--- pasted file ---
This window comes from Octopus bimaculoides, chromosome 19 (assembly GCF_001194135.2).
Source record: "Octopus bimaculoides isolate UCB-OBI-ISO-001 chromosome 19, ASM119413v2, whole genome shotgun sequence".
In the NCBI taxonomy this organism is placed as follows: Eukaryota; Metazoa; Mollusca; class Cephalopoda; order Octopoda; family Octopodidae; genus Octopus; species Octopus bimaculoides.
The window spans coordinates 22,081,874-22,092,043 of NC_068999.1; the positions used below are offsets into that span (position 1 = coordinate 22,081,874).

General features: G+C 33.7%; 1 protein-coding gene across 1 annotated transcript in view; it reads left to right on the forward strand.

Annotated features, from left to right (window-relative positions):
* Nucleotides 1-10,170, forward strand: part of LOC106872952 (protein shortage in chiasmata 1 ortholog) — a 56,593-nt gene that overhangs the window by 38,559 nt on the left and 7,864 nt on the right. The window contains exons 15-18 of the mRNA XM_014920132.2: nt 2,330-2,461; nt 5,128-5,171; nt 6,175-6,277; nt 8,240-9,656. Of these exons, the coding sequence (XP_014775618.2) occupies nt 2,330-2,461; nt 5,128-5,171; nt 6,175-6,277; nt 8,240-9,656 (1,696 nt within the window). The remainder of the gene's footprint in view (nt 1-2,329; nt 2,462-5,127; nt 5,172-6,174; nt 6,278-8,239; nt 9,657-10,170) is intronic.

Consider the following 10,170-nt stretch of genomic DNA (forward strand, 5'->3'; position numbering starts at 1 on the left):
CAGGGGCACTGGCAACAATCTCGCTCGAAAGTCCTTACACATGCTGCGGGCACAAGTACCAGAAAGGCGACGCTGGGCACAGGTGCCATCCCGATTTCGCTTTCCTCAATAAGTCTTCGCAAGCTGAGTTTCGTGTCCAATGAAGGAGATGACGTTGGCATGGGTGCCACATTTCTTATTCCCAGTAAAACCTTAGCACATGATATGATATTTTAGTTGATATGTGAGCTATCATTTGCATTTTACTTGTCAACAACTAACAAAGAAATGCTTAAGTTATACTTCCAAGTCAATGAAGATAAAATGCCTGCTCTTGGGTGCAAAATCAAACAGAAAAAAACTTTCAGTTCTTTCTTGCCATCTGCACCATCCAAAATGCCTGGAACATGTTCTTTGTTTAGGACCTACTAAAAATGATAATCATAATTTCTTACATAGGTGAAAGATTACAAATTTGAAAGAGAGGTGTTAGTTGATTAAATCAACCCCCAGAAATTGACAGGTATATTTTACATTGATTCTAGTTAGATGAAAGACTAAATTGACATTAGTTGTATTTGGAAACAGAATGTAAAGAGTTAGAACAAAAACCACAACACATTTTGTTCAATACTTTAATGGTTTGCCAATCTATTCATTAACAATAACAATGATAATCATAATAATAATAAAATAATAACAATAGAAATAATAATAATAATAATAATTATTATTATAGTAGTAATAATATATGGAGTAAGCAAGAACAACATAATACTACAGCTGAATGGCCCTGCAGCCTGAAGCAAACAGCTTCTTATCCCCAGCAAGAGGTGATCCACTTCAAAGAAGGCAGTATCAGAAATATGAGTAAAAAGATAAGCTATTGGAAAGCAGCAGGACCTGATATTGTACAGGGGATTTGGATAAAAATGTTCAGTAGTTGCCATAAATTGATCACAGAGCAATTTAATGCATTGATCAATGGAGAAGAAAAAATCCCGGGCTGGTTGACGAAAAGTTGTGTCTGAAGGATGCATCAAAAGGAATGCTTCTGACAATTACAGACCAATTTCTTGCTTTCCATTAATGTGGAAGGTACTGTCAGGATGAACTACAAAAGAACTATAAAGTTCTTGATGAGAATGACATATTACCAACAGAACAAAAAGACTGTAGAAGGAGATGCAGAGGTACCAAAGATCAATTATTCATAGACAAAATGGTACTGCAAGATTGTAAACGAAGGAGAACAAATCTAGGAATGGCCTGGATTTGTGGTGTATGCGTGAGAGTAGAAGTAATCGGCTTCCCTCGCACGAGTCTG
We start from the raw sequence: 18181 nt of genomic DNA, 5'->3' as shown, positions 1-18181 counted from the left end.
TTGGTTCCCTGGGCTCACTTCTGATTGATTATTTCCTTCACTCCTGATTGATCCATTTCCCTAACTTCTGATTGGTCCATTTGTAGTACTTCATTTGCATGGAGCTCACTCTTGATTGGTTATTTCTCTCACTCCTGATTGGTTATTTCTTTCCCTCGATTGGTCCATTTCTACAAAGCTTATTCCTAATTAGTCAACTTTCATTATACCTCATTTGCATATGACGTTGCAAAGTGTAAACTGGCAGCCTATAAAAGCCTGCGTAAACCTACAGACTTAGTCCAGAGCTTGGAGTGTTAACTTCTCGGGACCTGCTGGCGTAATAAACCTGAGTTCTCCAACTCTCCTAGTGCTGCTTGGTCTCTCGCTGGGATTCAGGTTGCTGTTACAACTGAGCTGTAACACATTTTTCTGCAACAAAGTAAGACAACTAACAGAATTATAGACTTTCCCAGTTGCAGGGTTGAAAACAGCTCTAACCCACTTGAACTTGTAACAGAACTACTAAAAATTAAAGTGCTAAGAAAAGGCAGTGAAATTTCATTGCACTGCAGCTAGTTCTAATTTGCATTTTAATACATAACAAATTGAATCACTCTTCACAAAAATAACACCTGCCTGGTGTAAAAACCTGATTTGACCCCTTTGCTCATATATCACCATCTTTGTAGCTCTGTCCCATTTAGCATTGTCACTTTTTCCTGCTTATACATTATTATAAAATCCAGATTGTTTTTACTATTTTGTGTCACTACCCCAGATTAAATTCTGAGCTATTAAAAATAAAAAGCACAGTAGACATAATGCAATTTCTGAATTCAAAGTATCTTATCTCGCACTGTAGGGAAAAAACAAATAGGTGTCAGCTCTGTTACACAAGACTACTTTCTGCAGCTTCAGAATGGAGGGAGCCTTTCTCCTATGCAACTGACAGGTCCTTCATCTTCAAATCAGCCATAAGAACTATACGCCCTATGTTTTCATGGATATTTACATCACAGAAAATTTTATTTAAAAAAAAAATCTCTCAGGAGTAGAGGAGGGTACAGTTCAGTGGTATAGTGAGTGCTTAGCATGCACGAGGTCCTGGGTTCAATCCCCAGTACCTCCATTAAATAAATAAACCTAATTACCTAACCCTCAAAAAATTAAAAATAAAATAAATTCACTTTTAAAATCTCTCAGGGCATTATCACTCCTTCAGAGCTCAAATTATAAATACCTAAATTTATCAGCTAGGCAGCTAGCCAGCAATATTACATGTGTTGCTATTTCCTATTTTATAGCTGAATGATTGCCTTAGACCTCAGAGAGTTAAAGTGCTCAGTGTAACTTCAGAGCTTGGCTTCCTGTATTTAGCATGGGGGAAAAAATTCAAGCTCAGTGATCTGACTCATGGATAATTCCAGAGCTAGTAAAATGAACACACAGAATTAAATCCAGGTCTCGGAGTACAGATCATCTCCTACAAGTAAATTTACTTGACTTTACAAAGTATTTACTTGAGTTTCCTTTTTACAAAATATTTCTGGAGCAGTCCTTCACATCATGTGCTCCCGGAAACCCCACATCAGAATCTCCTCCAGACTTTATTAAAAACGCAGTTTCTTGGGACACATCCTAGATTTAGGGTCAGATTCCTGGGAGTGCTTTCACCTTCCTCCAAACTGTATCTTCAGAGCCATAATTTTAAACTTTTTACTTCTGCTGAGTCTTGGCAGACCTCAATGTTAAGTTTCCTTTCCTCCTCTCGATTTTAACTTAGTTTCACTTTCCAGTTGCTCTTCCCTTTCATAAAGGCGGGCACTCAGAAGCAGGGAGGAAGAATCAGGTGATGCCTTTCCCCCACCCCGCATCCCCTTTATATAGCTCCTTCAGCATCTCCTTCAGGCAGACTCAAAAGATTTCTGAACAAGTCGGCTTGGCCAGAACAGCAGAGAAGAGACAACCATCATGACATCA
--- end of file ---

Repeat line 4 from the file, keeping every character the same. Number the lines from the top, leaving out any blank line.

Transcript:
The window spans coordinates 22,081,874-22,092,043 of NC_068999.1; the positions used below are offsets into that span (position 1 = coordinate 22,081,874).